Music History

Playing With a Beatle, an Eagle and Willie, Ray Wylie Hubbard Is More than Music's Forrest Gump

Life has been box of really fine chocolates for Ray Wylie Hubbard, who says he's a lot like Forrest Gump.
Life has been box of really fine chocolates for Ray Wylie Hubbard, who says he's a lot like Forrest Gump. Alan Messer
It’s safe to say that any musician working today would be thrilled to be on a first name basis with a Beatle. A casual exchanging of text messages, an occasional backstage meet-up or even the chance to record a song with one of the storied Fab Four sounds like a pretty righteous checkmark to make on the ol’ rock 'n' roll bucket list, doesn’t it?

Texas icon Ray Wylie Hubbard thinks of it as just another day.

A few years ago, Hubbard began writing material for his 2020 album Co-Starring, his debut LP for major Nashville label Big Machine Records. He and wife Judy, who is also Hubbard’s business manager, had written a track called “Bad Trick,” and the song made its way to Ringo Starr, who liked what he heard.

“All of a sudden, I get a text from Ringo, who I had known for a few years at that point,” Hubbard says. “He texted, ‘Hey, if you need a drummer for that song, I’ll be out in L.A. next Tuesday at 2 o’clock and I’ll play drums on that track.’ So, I flew out there and it’s just him and me in the studio. He asked me who I had to play bass, and I said, I really didn’t have anyone, so he called [legendary super-producer] Don Was to come in on bass. Then Ringo asked me who I had to play guitar, and I said, well, I don’t know, so he said, ‘Well, I’ll get my brother-in-law.’”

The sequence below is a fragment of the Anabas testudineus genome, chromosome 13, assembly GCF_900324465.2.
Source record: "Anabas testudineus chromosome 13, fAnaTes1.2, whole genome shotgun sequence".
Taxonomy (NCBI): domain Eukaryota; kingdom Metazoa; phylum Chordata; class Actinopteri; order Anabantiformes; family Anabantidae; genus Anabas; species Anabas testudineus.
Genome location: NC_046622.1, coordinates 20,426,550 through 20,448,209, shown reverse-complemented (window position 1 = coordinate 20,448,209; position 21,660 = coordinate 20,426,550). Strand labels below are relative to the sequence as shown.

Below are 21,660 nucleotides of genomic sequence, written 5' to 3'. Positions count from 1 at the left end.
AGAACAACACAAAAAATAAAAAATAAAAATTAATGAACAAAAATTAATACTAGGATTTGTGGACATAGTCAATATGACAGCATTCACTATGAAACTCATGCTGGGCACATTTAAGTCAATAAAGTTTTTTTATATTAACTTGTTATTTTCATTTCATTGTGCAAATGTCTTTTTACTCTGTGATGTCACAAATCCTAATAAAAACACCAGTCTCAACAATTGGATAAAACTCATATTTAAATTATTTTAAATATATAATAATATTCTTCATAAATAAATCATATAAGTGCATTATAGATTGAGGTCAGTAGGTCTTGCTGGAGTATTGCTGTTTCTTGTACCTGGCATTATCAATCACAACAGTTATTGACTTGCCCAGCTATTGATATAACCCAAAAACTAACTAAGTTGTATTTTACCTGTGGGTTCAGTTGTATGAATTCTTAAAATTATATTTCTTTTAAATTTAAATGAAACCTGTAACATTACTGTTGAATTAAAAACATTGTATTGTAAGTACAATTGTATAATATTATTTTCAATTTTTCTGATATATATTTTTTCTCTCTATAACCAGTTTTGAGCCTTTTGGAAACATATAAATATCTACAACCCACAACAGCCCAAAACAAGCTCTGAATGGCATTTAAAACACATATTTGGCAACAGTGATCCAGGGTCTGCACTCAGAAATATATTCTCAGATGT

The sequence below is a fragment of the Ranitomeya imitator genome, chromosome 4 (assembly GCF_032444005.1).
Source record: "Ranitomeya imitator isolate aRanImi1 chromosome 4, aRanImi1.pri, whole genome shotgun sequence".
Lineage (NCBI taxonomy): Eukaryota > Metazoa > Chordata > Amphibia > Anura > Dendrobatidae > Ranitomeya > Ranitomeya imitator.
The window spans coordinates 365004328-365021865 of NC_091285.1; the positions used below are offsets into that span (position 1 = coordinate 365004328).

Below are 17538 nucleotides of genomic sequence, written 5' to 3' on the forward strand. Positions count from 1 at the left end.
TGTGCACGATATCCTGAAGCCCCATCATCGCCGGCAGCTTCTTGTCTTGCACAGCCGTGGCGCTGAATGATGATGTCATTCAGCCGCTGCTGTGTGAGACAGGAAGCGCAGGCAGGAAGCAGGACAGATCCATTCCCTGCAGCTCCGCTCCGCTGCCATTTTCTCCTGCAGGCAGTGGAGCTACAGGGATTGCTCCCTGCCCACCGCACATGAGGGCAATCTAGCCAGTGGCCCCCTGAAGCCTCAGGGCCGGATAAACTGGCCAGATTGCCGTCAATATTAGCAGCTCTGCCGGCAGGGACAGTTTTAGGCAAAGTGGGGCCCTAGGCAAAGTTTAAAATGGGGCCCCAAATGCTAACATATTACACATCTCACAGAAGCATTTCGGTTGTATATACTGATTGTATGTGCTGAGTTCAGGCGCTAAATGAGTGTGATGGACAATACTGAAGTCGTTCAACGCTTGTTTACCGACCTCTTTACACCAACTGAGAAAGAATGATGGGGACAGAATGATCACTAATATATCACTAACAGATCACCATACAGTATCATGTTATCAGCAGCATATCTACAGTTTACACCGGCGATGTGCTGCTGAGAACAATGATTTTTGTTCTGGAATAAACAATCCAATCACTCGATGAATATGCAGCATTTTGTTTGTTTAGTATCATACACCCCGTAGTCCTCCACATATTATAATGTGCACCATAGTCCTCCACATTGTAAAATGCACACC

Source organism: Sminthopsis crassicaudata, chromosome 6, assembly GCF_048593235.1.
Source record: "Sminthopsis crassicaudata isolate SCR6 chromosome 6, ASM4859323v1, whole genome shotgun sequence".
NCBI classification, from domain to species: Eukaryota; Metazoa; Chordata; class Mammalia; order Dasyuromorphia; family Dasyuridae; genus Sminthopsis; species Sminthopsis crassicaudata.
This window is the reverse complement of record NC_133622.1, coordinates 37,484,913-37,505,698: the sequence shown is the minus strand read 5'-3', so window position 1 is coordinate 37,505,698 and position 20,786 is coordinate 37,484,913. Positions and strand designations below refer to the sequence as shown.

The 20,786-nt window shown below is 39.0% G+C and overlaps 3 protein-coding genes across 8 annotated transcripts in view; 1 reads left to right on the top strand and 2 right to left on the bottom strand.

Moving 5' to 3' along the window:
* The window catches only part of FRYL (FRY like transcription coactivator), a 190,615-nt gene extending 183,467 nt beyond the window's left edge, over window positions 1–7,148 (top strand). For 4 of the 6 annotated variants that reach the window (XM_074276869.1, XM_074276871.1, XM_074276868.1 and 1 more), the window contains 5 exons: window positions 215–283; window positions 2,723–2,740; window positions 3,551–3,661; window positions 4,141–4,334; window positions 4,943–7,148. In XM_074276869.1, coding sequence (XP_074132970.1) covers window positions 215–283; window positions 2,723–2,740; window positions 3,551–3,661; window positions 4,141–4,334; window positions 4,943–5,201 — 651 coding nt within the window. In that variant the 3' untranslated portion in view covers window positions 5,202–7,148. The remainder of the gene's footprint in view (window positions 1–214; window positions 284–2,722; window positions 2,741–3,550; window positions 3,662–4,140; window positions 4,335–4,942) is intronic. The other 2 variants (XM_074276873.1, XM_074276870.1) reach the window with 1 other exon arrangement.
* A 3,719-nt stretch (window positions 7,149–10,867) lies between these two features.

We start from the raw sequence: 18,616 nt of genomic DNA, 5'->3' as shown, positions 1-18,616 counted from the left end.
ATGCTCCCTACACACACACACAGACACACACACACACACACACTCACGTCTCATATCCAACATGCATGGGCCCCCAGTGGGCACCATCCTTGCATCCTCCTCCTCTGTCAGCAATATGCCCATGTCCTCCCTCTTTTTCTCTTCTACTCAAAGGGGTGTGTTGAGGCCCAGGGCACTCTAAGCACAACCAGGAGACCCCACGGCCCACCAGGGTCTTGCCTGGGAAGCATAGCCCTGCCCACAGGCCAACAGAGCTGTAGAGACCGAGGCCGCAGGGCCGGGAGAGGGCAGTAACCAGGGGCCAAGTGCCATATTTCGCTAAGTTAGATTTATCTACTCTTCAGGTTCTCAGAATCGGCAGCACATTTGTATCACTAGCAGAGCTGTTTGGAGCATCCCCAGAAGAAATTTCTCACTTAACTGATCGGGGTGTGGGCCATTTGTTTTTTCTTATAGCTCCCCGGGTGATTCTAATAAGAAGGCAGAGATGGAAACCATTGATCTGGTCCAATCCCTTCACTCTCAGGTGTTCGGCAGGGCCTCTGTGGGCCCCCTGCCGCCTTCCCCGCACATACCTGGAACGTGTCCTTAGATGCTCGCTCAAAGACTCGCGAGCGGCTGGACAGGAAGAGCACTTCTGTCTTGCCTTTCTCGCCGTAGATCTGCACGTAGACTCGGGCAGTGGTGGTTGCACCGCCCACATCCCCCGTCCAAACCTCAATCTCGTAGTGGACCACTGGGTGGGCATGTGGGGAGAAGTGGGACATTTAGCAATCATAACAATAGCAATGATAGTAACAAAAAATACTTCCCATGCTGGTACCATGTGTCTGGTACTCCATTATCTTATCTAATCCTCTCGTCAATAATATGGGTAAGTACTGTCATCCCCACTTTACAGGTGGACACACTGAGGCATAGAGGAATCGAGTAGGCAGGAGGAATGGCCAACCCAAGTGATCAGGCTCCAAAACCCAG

Ringo's brother-in-law is Joe Walsh of the James Gang and the Eagles. But because there just wasn’t quite enough rock royalty on the track, Black Crowes lead singer Chris Robison ended up singing on the song.

To be fair, it’s not as though Hubbard has simply lucked into a world where a song can go from his pen to an all-star production in L.A. He says he’s “a lot like Forrest Gump,” but the fact is, Hubbard’s long been one of the big dogs, and he’s earned that status.